Are, Project and Program Management skills, core skills for knowledge workers and their managers in the knowledge organization?
A couple of months ago, while Mounir and I were presenting a SUKAD Program Management course, we showed a slide of a front cover of Business Week magazine, featuring a photograph of Peter F. Drucker, the late great management guru. The picture was in support of the feature article, about why his ideas still matter in today’s organisations, and the cover bore the title “The man who invented management”.
Who Invented Management?
In a way he was right, and we duly admitted that the cover in question may have been overlooking the early history of modern management.
Management vs. Management of Knowledge Workers
However, reflecting back on this a while later, I reasoned that if a magazine as reputable as Business Week felt comfortable publishing this cover, perhaps we were missing something. And it dawned on me that we may be dealing with a very different kind of management altogether.
Drucker himself explains this conundrum, or at least partly. He coined the term “knowledge worker” and wrote in 1989: “Our management problems and challenges are with people who do knowledge work”. He also stated later in his life that we have not yet discovered how to manage the knowledge worker.
Although the work of Fayol comprises some management principles that are just as relevant today as they were a 100 years ago, such as promoting team spirit and encouraging worker initiative, both his and Taylor’s work were founded on the principle of division of labour to enhance effectiveness. In other words, letting people do small tasks repetitively (mostly in an automated environment), so they get really good at it, and leaving it up to management to plan, organise, lead and control the work.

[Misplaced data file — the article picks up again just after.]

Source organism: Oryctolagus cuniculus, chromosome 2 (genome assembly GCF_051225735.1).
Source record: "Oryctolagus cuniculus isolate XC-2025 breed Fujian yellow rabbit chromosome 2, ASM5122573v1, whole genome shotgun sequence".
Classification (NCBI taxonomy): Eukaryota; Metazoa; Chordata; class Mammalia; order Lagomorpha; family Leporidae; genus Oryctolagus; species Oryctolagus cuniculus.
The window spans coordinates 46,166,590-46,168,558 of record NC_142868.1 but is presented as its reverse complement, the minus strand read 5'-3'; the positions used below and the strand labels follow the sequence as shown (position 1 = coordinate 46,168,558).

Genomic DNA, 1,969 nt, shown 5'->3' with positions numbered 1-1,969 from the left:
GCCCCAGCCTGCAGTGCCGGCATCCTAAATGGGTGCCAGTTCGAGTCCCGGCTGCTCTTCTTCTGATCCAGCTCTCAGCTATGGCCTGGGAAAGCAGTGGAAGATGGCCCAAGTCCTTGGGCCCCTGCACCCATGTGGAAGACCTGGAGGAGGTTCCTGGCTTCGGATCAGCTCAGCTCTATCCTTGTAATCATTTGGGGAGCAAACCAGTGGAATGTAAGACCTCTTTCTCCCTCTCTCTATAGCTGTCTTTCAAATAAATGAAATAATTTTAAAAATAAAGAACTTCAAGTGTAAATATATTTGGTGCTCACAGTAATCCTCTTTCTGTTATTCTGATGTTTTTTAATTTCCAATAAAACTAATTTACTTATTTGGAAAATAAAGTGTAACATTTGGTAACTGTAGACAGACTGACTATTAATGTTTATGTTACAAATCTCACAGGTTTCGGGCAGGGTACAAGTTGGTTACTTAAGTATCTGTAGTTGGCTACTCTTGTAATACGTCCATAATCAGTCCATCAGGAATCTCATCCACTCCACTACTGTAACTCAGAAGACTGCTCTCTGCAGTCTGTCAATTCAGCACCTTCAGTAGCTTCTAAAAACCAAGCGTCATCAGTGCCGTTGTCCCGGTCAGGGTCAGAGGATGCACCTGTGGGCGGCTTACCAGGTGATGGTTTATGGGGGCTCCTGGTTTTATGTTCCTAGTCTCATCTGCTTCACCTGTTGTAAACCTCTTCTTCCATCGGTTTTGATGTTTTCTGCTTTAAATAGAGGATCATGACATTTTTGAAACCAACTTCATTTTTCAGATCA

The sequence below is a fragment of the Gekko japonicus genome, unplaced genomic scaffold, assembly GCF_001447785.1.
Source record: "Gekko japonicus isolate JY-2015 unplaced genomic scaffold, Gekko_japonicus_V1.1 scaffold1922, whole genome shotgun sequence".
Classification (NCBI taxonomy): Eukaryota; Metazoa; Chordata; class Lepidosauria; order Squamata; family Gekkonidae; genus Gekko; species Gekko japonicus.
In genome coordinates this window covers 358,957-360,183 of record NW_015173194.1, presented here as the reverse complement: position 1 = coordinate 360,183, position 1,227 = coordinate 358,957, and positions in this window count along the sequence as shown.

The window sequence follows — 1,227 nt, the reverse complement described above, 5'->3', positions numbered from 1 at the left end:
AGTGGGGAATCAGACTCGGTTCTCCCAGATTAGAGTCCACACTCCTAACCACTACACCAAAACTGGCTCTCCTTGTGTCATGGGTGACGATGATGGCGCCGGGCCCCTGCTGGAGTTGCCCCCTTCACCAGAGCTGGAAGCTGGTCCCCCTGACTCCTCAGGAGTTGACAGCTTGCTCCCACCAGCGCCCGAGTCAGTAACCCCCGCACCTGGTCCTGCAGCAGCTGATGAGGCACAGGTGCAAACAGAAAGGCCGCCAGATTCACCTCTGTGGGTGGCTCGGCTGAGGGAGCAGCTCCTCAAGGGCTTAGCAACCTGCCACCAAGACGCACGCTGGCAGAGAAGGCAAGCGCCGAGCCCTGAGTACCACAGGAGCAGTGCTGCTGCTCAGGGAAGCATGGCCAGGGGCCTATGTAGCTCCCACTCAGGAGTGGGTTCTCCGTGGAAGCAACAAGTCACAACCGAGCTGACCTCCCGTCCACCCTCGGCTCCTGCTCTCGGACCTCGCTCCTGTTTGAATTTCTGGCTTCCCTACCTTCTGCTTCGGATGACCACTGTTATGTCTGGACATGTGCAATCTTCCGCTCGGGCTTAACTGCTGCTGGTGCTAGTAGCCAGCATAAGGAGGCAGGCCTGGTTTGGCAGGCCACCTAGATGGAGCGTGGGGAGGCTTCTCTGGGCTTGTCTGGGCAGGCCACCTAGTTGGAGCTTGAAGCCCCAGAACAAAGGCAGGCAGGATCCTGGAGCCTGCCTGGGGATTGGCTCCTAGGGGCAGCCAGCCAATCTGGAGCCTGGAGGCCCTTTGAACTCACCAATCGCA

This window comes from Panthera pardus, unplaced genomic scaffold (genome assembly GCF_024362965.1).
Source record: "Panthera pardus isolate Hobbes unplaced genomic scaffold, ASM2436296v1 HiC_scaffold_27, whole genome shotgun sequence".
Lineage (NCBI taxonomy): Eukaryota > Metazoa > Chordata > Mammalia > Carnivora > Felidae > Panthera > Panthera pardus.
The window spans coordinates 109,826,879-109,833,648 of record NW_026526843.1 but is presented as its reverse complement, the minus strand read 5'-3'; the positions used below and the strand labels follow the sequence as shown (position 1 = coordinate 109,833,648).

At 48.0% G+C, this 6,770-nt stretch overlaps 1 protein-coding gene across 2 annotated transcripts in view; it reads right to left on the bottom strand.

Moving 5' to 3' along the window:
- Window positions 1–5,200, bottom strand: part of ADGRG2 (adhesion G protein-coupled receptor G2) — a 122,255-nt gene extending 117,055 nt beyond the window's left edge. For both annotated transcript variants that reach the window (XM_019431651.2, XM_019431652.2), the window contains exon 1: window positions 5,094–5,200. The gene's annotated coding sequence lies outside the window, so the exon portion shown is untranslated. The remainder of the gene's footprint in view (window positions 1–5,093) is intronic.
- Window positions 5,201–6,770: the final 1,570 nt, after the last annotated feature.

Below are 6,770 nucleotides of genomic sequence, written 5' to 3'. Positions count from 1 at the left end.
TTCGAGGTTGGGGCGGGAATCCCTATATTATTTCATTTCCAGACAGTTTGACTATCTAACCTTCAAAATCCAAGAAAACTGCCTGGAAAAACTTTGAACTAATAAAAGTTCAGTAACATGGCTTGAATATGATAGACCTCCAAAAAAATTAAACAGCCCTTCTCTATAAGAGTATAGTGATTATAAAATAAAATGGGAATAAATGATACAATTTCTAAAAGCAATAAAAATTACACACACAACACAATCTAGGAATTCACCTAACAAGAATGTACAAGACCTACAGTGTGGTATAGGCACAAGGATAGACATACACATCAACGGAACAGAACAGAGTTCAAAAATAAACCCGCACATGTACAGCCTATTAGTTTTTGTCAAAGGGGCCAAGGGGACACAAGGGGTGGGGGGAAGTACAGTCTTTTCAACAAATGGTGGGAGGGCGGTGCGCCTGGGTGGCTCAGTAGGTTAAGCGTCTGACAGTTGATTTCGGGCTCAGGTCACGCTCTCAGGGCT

As we now know, with the power of hindsight, this principle worked for some time (e.g. Henry Ford’s T-model production line), especially in the manufacturing industry, but then started meeting with resistance as work became more and more monotonous, skill-reducing and de-motivating for the worker. Motivational theories emerged as a result, and Abraham Maslow published “A theory of human motivation” as early as 1943, coinciding more or less with the timeframe when Drucker’s work started gaining momentum.
At present, the majority of workers have moved away from labour-based jobs. In round numbers, in the US today about 70% of workers are employed by the service (tertiary) sector, and of the remaining 30% who are employed by the primary (agriculture and raw material extraction) and secondary (conversion of primary materials) sectors, about half are office workers. That makes that roughly 85% of the total workforce can be classified as knowledge workers.
True knowledge organisations also have far less layers and are team based (Tom Peters’ example of CNN comes to mind). Central command-and-control management, the origins of which Drucker traces back to the army, the first modern style “organisation”, simply no longer works in such an environment. Drucker writes that “Because its work is based on knowledge, the knowledge organisation is altogether not one of superiors and subordinates.”